Tester in, Daines out for Missoula town hall on Russian interference
Citing political division and the need for democratic dialogue, a Montana nonprofit and the Montana World Affairs Council last month invited the state’s two senators to engage in a town-hall meeting this week focused on national security and other issues.
Sen. Jon Tester accepted the invitation, though Sen. Steve Daines did not respond, according to the organizations. Congress is currently in recess.
Robert Seidenschwarz, president emeritus of the Montana World Affairs Council, said the event will explore Russian interference in the last U.S. election, along with dark money and Citizens United.
All three issues have been hotly debated.
“In this time of intense political division, the opportunity for citizens to meet with their elected officials, hear insight and legal opinion from a panel of experts, and voice one’s opinion in a thoughtful and respectful manner, is a hallmark of representative democracy,” Seidenschwarz said this week.
Tester, who accepted the invitation to appear at the Missoula town hall, called on the Senate Homeland Security Committee to launch a full investigation into Russian interference in the U.S. presidential election in February.
In a letter to committee chairman Ron Johnson, Tester outlined the need for an investigation into Russian President Vladimir Putin, and laid out evidence of the Russian government’s actions to interfere with the election.
The Montana senator was joined by six other committee members in pushing for the investigation.
“It has been firmly established that Russian President Vladimir Putin and the Russian government unleashed a pervasive influence campaign in the United States designed to sway our recent election.” Tester said. “Only a thorough, transparent investigation will allow the American people to learn exactly what transpired during the 2016 presidential campaign and what changes, if any, are necessary to safeguard our nation’s critical infrastructure from further hacking.”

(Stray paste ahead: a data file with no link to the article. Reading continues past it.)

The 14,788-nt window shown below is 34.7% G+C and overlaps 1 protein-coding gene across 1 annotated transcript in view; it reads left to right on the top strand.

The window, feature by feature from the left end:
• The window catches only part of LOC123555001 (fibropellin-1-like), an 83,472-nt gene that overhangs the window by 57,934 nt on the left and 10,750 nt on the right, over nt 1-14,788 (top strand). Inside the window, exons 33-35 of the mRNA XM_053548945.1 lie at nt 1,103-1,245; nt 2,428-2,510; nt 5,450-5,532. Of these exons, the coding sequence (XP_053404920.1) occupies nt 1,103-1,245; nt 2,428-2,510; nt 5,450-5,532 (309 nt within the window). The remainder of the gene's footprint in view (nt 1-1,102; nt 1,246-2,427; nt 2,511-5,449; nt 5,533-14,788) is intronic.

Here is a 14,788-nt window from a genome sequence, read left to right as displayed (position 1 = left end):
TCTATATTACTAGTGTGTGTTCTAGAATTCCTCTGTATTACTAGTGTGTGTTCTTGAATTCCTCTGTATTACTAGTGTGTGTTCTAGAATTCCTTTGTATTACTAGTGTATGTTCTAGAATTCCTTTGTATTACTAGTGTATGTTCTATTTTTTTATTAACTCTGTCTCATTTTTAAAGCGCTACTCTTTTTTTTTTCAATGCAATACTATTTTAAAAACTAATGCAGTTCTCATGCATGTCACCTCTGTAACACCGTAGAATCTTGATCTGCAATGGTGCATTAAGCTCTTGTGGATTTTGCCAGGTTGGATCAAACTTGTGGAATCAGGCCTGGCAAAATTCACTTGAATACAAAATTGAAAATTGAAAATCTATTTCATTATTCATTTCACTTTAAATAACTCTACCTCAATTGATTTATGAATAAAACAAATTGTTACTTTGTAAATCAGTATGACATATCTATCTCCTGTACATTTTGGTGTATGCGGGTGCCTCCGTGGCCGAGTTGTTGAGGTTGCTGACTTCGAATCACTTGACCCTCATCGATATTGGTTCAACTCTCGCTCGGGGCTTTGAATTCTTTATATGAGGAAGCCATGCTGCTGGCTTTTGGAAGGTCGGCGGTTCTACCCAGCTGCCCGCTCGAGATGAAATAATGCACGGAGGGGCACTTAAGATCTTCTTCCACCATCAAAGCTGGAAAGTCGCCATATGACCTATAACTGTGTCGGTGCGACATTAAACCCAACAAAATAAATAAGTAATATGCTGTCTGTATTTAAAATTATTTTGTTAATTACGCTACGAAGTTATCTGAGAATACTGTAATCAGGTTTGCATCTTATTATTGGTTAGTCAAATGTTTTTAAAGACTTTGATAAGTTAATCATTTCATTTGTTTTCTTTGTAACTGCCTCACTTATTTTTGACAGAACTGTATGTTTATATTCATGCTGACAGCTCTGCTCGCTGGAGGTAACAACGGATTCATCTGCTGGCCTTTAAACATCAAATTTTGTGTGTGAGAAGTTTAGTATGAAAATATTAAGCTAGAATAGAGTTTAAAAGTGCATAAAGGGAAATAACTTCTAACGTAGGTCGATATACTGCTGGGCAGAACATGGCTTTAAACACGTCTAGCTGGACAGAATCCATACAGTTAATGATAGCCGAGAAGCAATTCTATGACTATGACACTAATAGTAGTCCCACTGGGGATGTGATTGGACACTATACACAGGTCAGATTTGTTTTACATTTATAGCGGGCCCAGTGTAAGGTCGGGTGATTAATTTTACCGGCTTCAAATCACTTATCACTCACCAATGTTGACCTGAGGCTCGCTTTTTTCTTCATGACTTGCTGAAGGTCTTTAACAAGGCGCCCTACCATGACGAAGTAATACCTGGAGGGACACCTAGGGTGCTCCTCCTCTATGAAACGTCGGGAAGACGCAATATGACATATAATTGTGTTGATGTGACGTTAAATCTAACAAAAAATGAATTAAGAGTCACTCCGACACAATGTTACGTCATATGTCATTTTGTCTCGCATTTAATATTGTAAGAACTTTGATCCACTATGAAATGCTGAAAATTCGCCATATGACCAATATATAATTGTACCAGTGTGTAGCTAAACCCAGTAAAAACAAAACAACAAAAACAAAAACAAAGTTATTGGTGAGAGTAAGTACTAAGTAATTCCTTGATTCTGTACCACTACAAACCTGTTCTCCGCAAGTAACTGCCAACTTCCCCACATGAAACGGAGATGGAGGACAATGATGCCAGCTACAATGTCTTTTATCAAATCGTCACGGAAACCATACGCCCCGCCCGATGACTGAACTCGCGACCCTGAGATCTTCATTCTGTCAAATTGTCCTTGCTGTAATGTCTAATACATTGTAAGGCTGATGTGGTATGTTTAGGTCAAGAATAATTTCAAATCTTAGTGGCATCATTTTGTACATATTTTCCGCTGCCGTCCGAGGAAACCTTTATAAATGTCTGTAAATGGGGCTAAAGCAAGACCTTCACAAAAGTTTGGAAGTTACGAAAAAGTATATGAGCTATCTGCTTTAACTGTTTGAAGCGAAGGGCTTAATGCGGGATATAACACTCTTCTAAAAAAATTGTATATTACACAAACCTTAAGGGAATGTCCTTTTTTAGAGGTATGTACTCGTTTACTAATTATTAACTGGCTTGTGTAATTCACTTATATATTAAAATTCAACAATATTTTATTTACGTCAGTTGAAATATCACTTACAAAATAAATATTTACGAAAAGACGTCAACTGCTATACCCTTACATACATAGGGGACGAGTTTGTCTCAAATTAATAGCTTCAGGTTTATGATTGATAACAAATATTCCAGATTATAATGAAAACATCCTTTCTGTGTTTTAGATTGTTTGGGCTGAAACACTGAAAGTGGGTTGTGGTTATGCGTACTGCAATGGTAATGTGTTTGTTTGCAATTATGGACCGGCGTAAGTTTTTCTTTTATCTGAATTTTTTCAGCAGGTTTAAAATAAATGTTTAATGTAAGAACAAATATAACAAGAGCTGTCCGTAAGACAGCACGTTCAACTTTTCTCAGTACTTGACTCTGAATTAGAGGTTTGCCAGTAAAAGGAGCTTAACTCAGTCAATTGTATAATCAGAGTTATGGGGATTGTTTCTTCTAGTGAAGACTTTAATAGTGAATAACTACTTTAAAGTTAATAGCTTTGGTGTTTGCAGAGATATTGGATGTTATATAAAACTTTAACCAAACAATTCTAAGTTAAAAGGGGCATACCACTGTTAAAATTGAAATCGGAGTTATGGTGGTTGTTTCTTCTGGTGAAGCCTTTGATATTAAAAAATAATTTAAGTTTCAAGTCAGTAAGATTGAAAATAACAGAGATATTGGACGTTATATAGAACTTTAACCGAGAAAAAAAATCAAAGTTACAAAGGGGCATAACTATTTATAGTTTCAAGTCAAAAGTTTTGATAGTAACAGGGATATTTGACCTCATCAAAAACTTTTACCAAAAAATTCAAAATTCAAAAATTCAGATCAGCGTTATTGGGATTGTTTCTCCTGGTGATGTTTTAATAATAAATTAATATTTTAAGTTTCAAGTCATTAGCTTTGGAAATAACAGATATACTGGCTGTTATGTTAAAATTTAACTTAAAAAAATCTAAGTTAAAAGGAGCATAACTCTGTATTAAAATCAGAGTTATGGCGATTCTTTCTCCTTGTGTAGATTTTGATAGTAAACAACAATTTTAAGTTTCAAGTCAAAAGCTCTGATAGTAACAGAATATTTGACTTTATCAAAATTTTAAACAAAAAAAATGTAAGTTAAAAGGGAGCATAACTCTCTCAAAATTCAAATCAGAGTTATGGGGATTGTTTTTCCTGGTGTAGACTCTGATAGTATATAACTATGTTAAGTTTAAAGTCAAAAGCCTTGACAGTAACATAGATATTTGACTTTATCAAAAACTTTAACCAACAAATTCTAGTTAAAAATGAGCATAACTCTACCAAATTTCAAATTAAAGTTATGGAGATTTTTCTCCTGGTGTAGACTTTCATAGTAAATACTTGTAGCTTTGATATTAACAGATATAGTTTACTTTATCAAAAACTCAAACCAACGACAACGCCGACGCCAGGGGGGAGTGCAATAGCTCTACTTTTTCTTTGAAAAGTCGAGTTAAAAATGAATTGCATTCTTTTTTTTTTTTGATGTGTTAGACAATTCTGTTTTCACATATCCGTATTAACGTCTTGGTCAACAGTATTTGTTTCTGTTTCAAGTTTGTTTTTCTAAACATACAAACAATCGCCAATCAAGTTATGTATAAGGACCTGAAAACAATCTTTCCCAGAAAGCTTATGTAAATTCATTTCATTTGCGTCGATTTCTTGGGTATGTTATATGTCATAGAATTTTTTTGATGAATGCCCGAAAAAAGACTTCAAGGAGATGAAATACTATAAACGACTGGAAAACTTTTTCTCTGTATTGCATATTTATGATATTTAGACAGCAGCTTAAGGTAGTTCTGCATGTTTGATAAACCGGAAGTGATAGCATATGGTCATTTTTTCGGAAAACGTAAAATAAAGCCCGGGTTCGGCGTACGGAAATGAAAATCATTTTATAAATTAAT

Daines has remained silent on the issue, though in February he told callers on a tele-town hall that the government has “got to investigate.” Daines has been widely criticized recently for not appearing in person before Montana voters.
Montanans for National Security member Andrew Person said Daines did not respond when asked to participate in the Missoula event.
“The purpose of the meeting was for the senators to share their own (unclassified) assessment of Russian interference in the 2016 election and exchange ideas with constituents on what Congress should do in response, and how to prevent such interference in the future,” Person said on Wednesday. “Sen. Tester has accepted the invitation, but we have not received a response from Sen. Daines.”
Daines could not be reached Wednesday for comment.
Montanans for National Security is registered as a nonprofit and includes former national security professionals, former Defense Intelligence Agency officers and former diplomats from the U.S. Department of State.
The event is scheduled for Friday, July 7 at 9 a.m. in the University Center on the University of Montana Campus.